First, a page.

Every 2 Years - Another Colonoscopy

“We’re going to administer this sedative that will make you feel sleepy,” said the nurse with the bright, white, toothy grin. “Yeah, I know. I’m just going to take a nap,” I replied as I slipped slowly into the ethers of slumber. I’m lying on a hospital gurney, feeling cold in my thin regulatory hospital gown covered in a thin sheet. I wonder as I doze off, “How many colonoscopies have I had over the course of my ulcerative colitis (UC) journey?”

Colonoscopy every 2 years

After living with colitis since my early teens, I’ve been on the "get a colonoscopy every two years” regimen since as far back as I can remember. Okay, full disclosure: maybe sometimes I got off track and delayed the process a little. Let’s face it: it’s a challenge for the average person with a normal colon to get a colonoscopy a couple of times in their entire lifetime. But for folks like me, living with IBD requires the “scope” procedure more often than renewing a driver’s license.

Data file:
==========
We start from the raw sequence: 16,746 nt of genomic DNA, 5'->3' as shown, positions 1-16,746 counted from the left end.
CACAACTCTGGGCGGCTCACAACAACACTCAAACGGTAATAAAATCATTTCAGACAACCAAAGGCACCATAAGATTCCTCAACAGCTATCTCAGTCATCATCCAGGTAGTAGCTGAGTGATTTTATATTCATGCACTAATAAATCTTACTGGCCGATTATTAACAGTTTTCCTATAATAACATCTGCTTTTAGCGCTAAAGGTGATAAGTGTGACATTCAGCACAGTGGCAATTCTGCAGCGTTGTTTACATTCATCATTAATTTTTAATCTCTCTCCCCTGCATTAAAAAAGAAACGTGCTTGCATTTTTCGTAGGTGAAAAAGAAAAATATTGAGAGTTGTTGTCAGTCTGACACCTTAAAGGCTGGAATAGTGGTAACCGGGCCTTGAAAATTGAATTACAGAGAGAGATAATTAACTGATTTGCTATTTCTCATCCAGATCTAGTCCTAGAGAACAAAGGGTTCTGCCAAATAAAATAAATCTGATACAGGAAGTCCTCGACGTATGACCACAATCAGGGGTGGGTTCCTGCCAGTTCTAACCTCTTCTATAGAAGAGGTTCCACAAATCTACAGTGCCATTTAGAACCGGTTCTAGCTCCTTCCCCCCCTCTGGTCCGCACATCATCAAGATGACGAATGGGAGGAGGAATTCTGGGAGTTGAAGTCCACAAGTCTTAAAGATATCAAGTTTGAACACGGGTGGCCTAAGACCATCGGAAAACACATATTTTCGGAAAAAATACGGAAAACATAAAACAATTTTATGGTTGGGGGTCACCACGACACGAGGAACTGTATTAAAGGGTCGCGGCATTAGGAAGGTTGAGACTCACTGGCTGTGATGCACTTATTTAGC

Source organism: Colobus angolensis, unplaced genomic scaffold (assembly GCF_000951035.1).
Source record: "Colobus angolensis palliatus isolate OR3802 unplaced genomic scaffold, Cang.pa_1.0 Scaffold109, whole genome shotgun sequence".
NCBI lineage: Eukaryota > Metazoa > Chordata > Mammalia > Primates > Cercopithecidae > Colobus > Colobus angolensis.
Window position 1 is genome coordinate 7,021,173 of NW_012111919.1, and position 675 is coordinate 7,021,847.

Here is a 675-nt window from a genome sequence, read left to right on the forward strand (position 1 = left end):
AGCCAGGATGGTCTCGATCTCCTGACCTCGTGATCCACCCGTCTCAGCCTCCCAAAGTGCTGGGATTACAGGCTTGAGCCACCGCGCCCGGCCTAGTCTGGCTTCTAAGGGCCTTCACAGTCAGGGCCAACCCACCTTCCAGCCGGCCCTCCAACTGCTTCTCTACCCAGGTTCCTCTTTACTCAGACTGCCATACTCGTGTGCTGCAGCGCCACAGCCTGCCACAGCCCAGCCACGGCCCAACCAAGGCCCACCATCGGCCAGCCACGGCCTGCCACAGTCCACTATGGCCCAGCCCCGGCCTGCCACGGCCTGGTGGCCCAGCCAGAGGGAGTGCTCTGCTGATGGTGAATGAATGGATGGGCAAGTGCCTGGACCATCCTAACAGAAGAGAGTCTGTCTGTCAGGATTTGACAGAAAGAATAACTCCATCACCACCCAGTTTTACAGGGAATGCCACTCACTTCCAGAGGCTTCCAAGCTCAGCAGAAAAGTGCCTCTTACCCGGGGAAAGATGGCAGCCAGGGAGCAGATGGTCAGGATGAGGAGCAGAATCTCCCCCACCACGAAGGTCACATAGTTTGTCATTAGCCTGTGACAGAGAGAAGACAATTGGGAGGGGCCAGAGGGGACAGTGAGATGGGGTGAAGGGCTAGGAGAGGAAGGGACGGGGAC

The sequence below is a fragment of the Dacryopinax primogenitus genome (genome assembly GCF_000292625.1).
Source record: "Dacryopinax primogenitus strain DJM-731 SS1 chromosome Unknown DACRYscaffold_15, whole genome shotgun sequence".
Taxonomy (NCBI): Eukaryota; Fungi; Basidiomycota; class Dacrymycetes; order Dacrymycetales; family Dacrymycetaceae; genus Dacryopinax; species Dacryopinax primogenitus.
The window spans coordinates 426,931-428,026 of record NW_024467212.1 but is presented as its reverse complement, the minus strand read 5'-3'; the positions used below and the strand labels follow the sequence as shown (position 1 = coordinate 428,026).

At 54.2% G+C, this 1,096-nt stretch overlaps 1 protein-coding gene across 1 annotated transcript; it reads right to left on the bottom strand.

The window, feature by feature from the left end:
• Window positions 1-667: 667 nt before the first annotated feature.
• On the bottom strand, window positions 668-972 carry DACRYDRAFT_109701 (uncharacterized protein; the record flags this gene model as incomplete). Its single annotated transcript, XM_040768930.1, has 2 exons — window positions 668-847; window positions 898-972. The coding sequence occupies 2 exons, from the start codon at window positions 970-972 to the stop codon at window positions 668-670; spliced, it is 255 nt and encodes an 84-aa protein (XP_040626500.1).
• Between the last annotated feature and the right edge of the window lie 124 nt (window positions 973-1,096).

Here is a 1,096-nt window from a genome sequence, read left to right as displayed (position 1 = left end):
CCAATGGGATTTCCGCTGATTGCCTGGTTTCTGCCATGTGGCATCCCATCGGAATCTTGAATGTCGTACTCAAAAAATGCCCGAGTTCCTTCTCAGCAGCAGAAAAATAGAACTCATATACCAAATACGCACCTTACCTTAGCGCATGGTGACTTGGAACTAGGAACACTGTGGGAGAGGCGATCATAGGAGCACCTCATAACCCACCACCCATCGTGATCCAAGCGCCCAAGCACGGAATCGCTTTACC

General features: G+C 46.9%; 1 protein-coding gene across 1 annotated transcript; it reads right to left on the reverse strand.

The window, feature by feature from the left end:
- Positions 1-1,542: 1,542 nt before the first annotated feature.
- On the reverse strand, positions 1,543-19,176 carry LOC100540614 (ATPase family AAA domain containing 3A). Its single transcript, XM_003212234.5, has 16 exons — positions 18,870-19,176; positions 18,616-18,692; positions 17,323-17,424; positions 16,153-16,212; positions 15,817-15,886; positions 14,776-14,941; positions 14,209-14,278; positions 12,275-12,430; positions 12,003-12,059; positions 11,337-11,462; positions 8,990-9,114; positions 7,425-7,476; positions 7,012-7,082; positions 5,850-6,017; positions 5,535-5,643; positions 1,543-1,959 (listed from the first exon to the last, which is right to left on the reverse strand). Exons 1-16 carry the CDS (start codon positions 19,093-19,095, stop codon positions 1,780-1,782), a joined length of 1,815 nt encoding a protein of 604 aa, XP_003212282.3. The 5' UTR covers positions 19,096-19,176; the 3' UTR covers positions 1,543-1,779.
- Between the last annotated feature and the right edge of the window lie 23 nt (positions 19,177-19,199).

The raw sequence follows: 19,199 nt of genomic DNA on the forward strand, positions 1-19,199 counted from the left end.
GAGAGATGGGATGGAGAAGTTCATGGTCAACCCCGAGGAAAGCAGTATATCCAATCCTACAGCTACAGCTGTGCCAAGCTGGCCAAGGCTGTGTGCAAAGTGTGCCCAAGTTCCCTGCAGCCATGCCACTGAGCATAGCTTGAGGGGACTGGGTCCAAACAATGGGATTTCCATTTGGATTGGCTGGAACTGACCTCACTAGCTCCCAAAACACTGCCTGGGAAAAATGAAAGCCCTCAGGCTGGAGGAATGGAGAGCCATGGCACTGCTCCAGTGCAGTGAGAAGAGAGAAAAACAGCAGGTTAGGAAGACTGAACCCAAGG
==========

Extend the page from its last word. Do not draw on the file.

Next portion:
So, just a couple of weeks ago, I had my 500th scope, and I must confess, it never gets any easier. Again, I jest about the number, but it sure feels like I’ve had the procedure a gazillion times. And the older I get, one would think I’d be used to it. But at age (cough, cough) …54, I can attest it doesn’t get easier. As a matter of fact, I had a few revelations this time around, but I’ll get to that momentarily.

What to expect